Thus says the LORD: Share your bread with the hungry, shelter the oppressed and the homeless; clothe the naked when you see them, and do not turn your back on your own. Isaiah, 58:7
Gospel passages like these, from last weekend’s readings, inspire and direct the work that so many people of good-will perform in solidarity with those who are marginalised by our society. It is this philosophy that has led Pope Francis to call upon the Catholic Church to transform itself into a “poor church for the poor”. The passage from Isaiah goes on to say “Then your light shall break forth like the dawn, and your wound shall quickly be healed; your vindication shall go before you, and the glory of the LORD shall be your rear guard.” At a time when there are a great number of challenges to the credibility of those who advocate for the poor in our society, especially for those of us working for church organisations, it is good to be reminded that we need not give in to despair but that in such work there is a joyful message for the whole of the world that serves to shine and heal with love.
In the Apostolic Exhortation Evangelii Gaudium, Pope Francis reminds us that such love is real and it needs to be proclaimed. In her commentary on the Pope’s Exhortation Sandi Cornish, believes that there are indications of the reality of this message. “Have you noticed the joy and hope around those ministries and programs where Church people and organisations encounter poor and marginalised people in a direct and human way?” she said “Being with people and understanding their experiences grounds advocacy concerning structural causes. It informs positive proposals for action that cannot be easily dismissed.”
However the expression of such hope or joy can seem much more difficult for those of us who work for social justice in remote advocacy for the poor from behind our desks and computer screens. Our experiences of the poor and marginalised are more vicarious, through the people who work on the ‘front lines’. While this serves to ground the work we do, I find it difficult to find ways to express the joy and hope Sandi refers to.
In responding to these thoughts, Jacqui Rémond the director of Catholic Earthcare Australia commented that in such advocacy work we are truly giving voice to the voiceless of our world. “Through the Gospels, Catholic Social Teaching and other sources we can become attuned to the poor and marginalised in the world and we might ask the question – who are today’s poor on Earth?” Jacqui goes on to question “Is ‘the poor’ the Earth itself? Has the environment also become the new ‘poor and marginalised’ in our world? To my mind the answer is yes” she says “and this has been affirmed by many including scientists and scientific bodies, recent Popes and more locally by our Australian Catholic Bishops in setting up the agency Catholic Earthcare Australia – which is a sign of joy and hope in the world.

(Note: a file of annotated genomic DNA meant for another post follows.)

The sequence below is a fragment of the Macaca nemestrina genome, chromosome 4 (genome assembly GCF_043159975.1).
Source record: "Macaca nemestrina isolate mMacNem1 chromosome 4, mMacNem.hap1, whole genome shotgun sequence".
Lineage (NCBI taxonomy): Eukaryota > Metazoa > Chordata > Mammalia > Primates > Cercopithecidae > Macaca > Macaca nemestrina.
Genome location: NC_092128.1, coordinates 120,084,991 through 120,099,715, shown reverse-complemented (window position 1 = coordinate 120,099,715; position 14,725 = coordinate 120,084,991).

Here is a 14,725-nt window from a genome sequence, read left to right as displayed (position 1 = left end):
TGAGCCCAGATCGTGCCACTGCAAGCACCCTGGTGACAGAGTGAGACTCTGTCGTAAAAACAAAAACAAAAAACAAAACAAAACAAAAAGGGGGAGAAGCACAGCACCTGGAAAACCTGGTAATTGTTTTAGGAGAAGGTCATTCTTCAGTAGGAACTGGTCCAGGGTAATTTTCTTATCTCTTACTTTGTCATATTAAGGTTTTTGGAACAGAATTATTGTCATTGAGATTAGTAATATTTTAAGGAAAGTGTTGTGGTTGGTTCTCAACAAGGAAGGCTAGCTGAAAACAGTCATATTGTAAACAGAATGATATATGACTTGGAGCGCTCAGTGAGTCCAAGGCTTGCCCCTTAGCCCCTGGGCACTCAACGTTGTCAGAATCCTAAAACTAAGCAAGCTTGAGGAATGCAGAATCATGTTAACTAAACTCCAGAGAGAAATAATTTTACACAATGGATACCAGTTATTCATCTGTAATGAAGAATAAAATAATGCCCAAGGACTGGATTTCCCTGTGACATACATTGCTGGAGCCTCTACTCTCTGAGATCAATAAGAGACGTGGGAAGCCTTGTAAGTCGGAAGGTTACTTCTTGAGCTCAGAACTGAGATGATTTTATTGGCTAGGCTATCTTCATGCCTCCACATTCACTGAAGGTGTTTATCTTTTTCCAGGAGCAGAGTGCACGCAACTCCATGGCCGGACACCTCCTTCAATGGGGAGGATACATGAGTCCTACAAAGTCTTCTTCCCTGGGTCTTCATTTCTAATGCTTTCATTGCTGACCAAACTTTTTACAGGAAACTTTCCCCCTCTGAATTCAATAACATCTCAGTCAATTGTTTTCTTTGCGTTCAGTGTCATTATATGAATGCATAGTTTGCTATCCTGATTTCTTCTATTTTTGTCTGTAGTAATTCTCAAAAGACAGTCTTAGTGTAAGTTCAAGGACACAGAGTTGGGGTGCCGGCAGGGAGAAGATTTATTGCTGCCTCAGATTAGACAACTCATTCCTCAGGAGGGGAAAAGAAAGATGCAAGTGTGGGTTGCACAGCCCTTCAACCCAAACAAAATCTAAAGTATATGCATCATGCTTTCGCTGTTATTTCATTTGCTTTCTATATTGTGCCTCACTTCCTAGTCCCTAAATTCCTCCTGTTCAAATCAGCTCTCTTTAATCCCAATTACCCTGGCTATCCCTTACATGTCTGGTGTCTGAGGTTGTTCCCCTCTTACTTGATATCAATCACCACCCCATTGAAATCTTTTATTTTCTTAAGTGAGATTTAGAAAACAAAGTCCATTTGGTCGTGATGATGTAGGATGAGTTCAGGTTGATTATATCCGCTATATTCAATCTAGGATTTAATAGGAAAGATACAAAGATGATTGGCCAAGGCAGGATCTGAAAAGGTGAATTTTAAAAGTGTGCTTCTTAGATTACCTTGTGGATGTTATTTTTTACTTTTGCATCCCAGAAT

We have this tendency to separate the human condition from the planet, separate the poor and marginalised from a purely human perspective. The work of Susan Opotow on moral exclusion and discrimination teaches us that it is by viewing a person as an ‘other’ not ‘one of us’ we justify and support the separation process that leads to devaluing individuals. A similar argument could then be made about only in separating ourselves from the planet can we possibly justify our treatment of the earth as an exploitable resource which then leads to viewing people as an exploitable resources. If we are operating from the position of fraternity and solidarity that the Gospel calls us to such treatment could never be justified. When we expand our view of advocacy away from a purely human centred perspective and focus on serving both the human and non-human poor we are undertaking the Great Work as defined by Catholic priest, cultural historian and Ecotheologian Thomas Berry. Berry “declares the need for healing, not only for humans, but for all beings on Earth whose lives are threatened or wounded from human activity”
Jacqui concluded that through the projects we all undertake “we are invited to stand in solidarity with the poor and marginalised and offer hope. Giving people a broader perspective in turn gives people joy and hope – and we are called not to do this gloomily but with authentic joy and hope! I think Francis’ voice is fundamentally a voice of love, care and respect for all in the natural world – and we should ‘shout it from the rooftops’ at every appropriate opportunity!
Oh if only I wasn’t afraid of heights!